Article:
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Log of the Month for May, 2024

Behold a Pale Horse, Pt. 7: Lucy in the Stars with Emeralds
Posted on May 12th, 2024 by Scott Ammora

Lieutenant JG Celeste Davenport, Medical

The click, click, click, of the alkaline stabilizer’s spinning was slowly driving her insane. She was antsy.

Her eyes blurred on the page as she tried to focus on each line of the medical report she was reading. At this point she didn’t remember who she was even reading about. Smith? Smythe? D’Zamba? Who knew. All that Celeste Davenport knew was that she wouldn’t forget ‘Ktarian Inverted Uterine Syndrome’ any time soon. She was tired and a little scarred by the descriptions in the profile.

Tossing the PADD on the desk, she folded her hands in her lap and bobbed back and forth. She drummed her fingers on the desk. Waiting. Waiting. Waiting. Celeste had a nervous energy about her that day. All day. She knew that most of her colleagues were amped up about the shenanigans that would undoubtedly transpire at the night’s mixer, but that wasn’t what she was jazzed about. She didn’t know what was causing her fidgeting, to be frank, and that is what concerned her. She stared into the stabilizer. Celeste always thought that the swirling module was hypnotic. She was bored, or not, or maybe yes. Again, frantically unsure.

She was feeling all the feelings.

Celeste’s day was set up in what she would describe as ‘the sweet spot’. A full workday that consisted of standard work. Just enough to keep her busy and challenged, but mundane enough and non-priority-laden enough that she could coast a tad. The drawback to that was the boredom. The entire staff had seen one or two people in their entire shift. She needed some social interaction.

The party. If she had an appendage to count every time she glanced at the chronometer, she’d look like some ridiculous finger-and-toe monster. That’s where the anxiousness came in. She wanted to get out, but the workday hadn’t been terrible. She wanted to hang out with her friends for a bit and then call it a night. While wanting to socialize, Celeste was still smart and focused on her career and performance in Acacia’s absence.

She had it all planned out to the letter. It was as if she had created a covert mission to get in and out of enemy territory. Get what you want or need and then leave. Mind you, she didn’t think any of those people were her enemy. She liked the socialization of the evening – with her own friends. Celeste always had a good time with her tight band of cohorts. The aggravation came from getting to them, that was the hard part. They always found the tightest, loudest, and crammed spot to set up camp. She’d find them, sooner or later. And, they’d have fun.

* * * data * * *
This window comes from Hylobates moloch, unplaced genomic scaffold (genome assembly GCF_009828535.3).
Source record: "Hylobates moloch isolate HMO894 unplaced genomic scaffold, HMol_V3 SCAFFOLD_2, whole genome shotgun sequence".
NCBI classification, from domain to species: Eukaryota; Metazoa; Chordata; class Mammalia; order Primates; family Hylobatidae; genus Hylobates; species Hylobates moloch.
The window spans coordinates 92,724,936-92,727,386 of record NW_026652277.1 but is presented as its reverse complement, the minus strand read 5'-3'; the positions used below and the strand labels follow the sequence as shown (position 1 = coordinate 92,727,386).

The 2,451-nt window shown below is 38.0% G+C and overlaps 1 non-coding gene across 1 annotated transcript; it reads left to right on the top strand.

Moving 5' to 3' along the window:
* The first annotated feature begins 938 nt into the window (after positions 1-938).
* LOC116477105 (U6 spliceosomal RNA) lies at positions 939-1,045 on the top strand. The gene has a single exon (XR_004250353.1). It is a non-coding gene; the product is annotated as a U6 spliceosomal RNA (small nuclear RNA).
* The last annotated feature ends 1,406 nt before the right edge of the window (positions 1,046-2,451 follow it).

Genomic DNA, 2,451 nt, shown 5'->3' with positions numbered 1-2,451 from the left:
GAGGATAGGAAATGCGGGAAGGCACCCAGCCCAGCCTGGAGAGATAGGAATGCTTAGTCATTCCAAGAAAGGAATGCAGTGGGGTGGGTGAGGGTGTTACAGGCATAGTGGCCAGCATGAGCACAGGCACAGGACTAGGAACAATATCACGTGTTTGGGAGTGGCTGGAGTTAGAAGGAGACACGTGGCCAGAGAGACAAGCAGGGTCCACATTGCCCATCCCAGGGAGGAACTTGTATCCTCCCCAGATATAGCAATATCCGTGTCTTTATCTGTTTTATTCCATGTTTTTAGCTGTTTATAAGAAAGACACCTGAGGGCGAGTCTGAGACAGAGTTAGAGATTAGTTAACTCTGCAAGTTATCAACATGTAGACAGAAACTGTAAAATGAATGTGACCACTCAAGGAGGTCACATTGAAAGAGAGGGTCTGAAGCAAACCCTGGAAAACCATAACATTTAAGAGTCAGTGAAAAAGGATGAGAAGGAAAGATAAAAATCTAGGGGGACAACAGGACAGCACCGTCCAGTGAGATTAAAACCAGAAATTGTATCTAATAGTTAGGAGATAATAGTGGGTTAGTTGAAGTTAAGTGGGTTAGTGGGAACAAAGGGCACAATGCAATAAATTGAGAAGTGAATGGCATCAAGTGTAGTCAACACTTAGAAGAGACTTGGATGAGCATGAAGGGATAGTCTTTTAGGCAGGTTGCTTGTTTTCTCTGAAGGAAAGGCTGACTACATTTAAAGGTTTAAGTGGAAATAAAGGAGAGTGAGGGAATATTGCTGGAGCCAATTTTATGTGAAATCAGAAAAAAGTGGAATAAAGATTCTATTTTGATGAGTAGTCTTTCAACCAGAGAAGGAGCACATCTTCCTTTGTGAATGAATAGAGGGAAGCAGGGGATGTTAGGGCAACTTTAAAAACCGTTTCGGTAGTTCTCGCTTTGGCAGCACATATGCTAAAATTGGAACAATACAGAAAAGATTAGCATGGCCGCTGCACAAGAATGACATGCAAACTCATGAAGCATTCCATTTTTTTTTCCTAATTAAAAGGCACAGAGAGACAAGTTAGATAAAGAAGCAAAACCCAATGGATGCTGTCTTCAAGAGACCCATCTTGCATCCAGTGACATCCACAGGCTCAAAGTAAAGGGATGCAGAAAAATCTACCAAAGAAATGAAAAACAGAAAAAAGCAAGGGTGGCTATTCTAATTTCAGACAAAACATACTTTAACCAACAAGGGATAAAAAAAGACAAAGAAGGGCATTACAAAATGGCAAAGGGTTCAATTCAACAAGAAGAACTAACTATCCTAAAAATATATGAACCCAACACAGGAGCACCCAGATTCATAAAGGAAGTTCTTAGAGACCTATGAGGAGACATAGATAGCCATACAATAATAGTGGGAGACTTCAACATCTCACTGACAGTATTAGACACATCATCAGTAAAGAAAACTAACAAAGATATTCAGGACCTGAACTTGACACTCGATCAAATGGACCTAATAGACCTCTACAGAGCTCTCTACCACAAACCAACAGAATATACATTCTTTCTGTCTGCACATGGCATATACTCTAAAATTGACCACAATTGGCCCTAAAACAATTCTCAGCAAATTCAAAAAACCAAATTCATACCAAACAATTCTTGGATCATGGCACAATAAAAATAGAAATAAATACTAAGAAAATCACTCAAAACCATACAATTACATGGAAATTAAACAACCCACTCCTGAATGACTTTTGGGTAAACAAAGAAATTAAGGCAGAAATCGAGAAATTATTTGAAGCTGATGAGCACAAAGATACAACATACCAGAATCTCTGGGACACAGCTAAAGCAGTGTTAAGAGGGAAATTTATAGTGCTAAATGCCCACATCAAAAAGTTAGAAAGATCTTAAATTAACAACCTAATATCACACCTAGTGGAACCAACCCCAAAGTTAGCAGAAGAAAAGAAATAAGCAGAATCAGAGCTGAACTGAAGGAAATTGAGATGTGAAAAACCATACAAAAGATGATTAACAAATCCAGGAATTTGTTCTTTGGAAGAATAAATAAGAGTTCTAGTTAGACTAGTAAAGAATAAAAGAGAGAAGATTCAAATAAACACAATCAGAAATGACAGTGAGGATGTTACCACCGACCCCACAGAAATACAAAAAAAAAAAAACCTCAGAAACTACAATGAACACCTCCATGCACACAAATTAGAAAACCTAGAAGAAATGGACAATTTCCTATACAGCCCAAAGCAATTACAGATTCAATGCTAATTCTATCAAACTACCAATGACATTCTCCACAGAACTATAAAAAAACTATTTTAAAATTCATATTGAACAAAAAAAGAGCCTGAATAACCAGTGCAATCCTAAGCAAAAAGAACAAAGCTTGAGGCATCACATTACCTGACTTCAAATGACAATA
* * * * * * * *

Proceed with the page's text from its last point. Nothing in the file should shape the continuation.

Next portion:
Celeste would do a quick sweep through the party, which would be about to hit its height, and sneak into her people’s embrace, eat, drink, and be merry, and then cruise on out back to her quarters. She’d curl up with a good book on the couch under a blanket and a cup of tea, and she’d get carried away. The handling of the comments regarding her early departure could be handled later.

It was just a party. The portion that really bothered her the most was the whole ‘aura’ of the celebration. Why? There was none. There was no theme, no reason to celebrate, no reason to ‘let loose’ any more than they usually did at the end of a long week. Celeste had planned to do what she normally did at the end of a long week after the party: read. She was tired and needed the sedative of a good chapter of literary nonsense.

“Lieutenant Davenport?”

Shaken from the hypnotizing chains of the alkaline stabilizer, Celeste snapped back to reality. “T’Lar, yes, uh, what’s up?”

Ensign T’Lar and Ensign Lucy Carmichael stood at the desk, the Vulcan had a PADD in her hand, Lucy’s hands were behind her back. “Security has officially submitted their quarterly physical self-assessment evaluations for review, cataloguing, and scheduling. Shall I leave them here?” T’Lar said, pointing to the desk.

“I’ll take those, thank you. By the skin of their teeth. I bet it was Bennett. One hour of holodeck time, I bet you, it was Bennett.”

T’Lar tilted her head, “Vulcans don’t gamble.”

Celeste breezed past that one and thumbed through the list, adjusting it to sort by time of submission. “See? Mr. Bennett, you are just keeping it together, aren’t you? The guy is always the last one, always.”

“I believe that to be incorrect. Three cycles ago, Lieutenant Mekel was the last officer in security to submit his assessment.” T’Lar was as straight-forward Vulcan as they come. Otherwise, how would she remember such a statistic? Celeste assumed there was more to her than met the eye, but the blatant cold front was enough for Celeste to know it would take time to melt.

Celeste shook a finger, “Mekel was on leave, he got a waiver to submit it a day late.”

“Technicality.”